Obesity Can Improve Overall Survival in Late-stage Prostate Cancer Patients But Not Disease Outcomes, Study Finds

Obesity Can Improve Overall Survival in Late-stage Prostate Cancer Patients But Not Disease Outcomes, Study Finds
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obesity and mortality risk

Obesity can improve overall survival in men with late-stage, castration-resistant prostate cancer, a study showed. However, obesity does not seem to change the risk of death due to prostate cancer nor the likelihood of the cancer’s spread.

The study, “Obese patients with castration‐resistant prostate cancer may be at a lower risk of all‐cause mortality: results from the Shared Equal Access Regional Cancer Hospital (SEARCH) database,” was published in the journal BJU International.

Several studies support obesity being a risk factor for aggressive prostate cancer at diagnosis, and of increasing the chances of cancer recurrence and mortality after radical prostatectomy – surgery to remove the prostate gland and surrounding tissues. (Overall survival refers to a patient’s death from any cause, not just cancer-related causes.)

But very few studies have analyzed the influence of obesity on the outcomes of men undergoing hormone therapy, also called androgen deprivation therapy (ADT) — a treatment to lower the levels of male sex hormones, such as testosterone, with the goal of halting tumor growth.

ADT is particularly indicated for patients whose cancer has spread too far to be treated with surgery or radiation; those that cannot undergo surgery or radiation; or patients whose cancer is resistant to, or returns after, previous treatments.

It can also be used in combination with radiation, or before radiation therapy, to increase the probability of success.

Although ADT is the mainstay of advanced prostate cancer treatment, in most cases patients eventually progress to a castration-resistant prostate cancer — a cancer that can grow even with low levels of androgens in the body.

Surprisingly, a few studies found that a higher body mass index is associated with lower mortality risk among men with metastatic castration-resistant prostate cancer. But results of other studies differ.  

To better understand the link between obesity and prostate cancer, researchers investigated clinical outcomes in men with non-metastatic castration-resistant prostate cancer. They analyzed the association between body mass index and the development of metastasis, mortality rates due to prostate cancer, and overall mortality.

Clinical data on 1,192 patients in the SEARCH database – obtained from eight U.S. Veterans Affairs hospitals — were analyzed.

Body mass index was determined at the time of diagnosis of castration-resistant prostate cancer, and used to categorize patients as underweight (below 21), normal weight (21 to 24.9), overweight (25 to 29.9), and obese ( equal to or over 30).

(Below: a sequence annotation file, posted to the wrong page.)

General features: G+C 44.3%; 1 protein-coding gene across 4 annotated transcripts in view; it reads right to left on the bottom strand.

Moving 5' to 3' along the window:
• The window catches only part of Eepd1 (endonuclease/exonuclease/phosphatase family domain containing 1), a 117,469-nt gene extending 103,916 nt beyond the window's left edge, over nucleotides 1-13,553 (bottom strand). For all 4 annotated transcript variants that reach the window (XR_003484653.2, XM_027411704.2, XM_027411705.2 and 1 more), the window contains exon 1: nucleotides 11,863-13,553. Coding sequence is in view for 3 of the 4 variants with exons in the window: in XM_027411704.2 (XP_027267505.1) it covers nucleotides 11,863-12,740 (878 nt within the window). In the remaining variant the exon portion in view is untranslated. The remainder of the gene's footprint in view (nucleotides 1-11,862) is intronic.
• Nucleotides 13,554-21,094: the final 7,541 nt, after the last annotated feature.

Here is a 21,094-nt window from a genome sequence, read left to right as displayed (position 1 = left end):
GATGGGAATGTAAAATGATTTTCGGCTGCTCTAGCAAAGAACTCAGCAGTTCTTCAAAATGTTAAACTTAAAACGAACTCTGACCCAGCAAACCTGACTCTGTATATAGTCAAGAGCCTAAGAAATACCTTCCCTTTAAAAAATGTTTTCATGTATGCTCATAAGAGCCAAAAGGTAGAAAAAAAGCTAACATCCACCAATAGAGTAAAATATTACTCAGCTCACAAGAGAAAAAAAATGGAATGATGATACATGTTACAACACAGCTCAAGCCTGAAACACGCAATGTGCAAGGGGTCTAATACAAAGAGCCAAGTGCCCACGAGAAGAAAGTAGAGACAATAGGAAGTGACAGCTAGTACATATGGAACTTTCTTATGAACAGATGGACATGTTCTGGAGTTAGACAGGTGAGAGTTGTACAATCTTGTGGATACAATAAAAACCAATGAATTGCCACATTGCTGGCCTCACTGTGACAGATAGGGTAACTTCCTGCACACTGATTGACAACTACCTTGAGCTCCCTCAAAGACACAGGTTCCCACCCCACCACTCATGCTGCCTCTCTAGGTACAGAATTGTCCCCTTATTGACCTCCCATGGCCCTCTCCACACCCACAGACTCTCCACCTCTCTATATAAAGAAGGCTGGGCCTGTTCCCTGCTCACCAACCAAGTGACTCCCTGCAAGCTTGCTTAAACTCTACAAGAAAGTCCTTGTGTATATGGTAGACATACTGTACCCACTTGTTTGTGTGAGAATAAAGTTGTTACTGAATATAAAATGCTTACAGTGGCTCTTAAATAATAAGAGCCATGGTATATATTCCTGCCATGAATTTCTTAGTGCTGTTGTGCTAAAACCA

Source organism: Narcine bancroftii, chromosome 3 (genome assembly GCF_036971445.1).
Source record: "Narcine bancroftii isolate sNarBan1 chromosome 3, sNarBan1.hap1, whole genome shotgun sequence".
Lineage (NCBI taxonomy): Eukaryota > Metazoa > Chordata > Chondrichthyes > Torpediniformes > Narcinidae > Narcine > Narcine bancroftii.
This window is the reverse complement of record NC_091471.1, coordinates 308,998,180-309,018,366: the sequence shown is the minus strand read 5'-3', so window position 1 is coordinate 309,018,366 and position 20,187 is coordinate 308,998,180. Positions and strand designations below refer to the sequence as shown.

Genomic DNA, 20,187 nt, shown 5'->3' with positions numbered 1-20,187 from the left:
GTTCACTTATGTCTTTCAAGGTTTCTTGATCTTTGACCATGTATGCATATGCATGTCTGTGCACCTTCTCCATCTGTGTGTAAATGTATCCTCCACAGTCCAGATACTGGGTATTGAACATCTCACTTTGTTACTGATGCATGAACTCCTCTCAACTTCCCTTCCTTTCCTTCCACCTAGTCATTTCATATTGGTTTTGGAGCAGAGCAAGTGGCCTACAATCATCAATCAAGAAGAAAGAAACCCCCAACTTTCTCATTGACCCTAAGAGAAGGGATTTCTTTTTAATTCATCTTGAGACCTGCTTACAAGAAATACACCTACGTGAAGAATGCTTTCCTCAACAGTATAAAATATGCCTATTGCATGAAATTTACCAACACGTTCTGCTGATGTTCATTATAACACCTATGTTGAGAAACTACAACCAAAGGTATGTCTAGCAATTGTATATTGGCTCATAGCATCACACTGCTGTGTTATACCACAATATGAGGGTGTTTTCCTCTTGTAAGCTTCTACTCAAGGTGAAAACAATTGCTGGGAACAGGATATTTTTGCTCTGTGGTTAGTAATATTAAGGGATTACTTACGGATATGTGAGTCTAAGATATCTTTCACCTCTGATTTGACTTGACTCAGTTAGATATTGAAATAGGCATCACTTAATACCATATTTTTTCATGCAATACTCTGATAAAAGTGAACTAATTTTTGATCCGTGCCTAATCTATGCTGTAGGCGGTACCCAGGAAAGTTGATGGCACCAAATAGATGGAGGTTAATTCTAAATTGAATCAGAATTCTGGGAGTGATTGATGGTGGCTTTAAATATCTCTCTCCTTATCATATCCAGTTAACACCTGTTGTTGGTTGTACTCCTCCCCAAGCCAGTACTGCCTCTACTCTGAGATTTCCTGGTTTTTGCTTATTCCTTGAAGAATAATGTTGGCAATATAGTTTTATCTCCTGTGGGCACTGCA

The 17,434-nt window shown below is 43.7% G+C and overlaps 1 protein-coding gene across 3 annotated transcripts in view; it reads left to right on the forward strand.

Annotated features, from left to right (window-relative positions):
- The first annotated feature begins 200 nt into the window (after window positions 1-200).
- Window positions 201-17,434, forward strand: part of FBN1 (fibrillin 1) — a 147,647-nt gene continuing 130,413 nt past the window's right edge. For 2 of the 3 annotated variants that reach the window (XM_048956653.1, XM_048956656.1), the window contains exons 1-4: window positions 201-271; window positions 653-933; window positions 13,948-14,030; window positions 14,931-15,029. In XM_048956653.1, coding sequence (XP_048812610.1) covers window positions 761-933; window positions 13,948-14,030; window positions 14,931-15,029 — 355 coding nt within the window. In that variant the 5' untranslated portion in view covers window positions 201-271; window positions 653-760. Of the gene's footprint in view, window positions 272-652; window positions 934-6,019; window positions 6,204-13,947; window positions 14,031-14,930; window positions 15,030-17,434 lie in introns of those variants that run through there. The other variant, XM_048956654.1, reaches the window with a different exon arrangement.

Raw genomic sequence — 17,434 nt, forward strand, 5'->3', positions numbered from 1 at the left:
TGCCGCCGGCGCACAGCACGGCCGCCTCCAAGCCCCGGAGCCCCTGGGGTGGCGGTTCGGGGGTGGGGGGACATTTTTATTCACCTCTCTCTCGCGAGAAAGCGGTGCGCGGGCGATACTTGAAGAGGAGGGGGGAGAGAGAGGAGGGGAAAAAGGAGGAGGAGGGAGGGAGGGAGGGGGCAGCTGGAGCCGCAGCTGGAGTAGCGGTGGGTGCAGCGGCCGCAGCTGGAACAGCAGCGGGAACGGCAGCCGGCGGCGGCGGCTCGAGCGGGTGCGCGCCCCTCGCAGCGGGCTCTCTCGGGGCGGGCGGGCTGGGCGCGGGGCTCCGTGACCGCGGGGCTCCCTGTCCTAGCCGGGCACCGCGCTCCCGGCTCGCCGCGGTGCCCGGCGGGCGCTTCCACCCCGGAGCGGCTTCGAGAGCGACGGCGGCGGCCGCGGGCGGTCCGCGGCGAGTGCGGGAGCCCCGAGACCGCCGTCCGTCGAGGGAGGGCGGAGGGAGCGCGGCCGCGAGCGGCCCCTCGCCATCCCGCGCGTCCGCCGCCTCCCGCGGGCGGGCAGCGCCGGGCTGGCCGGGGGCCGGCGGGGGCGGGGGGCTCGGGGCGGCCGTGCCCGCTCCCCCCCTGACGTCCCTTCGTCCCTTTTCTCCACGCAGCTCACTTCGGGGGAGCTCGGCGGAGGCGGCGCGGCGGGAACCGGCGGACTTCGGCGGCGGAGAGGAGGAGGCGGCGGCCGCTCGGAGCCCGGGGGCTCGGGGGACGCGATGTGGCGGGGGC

The initial hypothesis was that obesity would worsen long-term outcomes, similar to what was observed in patients with localized prostate cancer who underwent surgery. But results proved somewhat different.

In total, 51 (4%) men were underweight, 239 (25%) were normal weight, 464 (39%) were overweight, and 438 (37%) were obese.

Interestingly, the higher the body mass index of a patient, the lower his risk of all-cause mortality. In agreement, obese patients showed a significant reduction in overall mortality, or better overall survival, compared to normal weight patients.

But obese men were at equal risk of prostate cancer-specific mortality and of metastasis.

In other words, obesity is associated with better overall survival but did not impact prostate cancer-related outcomes.

A possible explanation for the better overall survival in obese patients could be that a higher body mass helps these men avoid the strains of marked weight loss due to the cancer, a phenomenon called cachexia

Although non-metastatic patients normally are at low risk of weight loss, patients may have cachexia from other causes such as heart disease, chronic obstructive pulmonary disease, or other types of cancer.

“Thus, greater BMI [body mass index] may demonstrate a current lack of cachexia but also perhaps provide some protection from future cachexia allowing patients to live longer,” the researchers wrote.

The finding that obesity did not change prostate cancer outcomes can also result from competing biological factors related with obesity; these can both drive and inhibit prostate cancer, the researchers said.

“Finally, our results require validation in other datasets and if validated, then future studies are needed to explain why obesity is associated with more aggressive cancers at diagnosis, but better outcomes in late stage disease,” they concluded.

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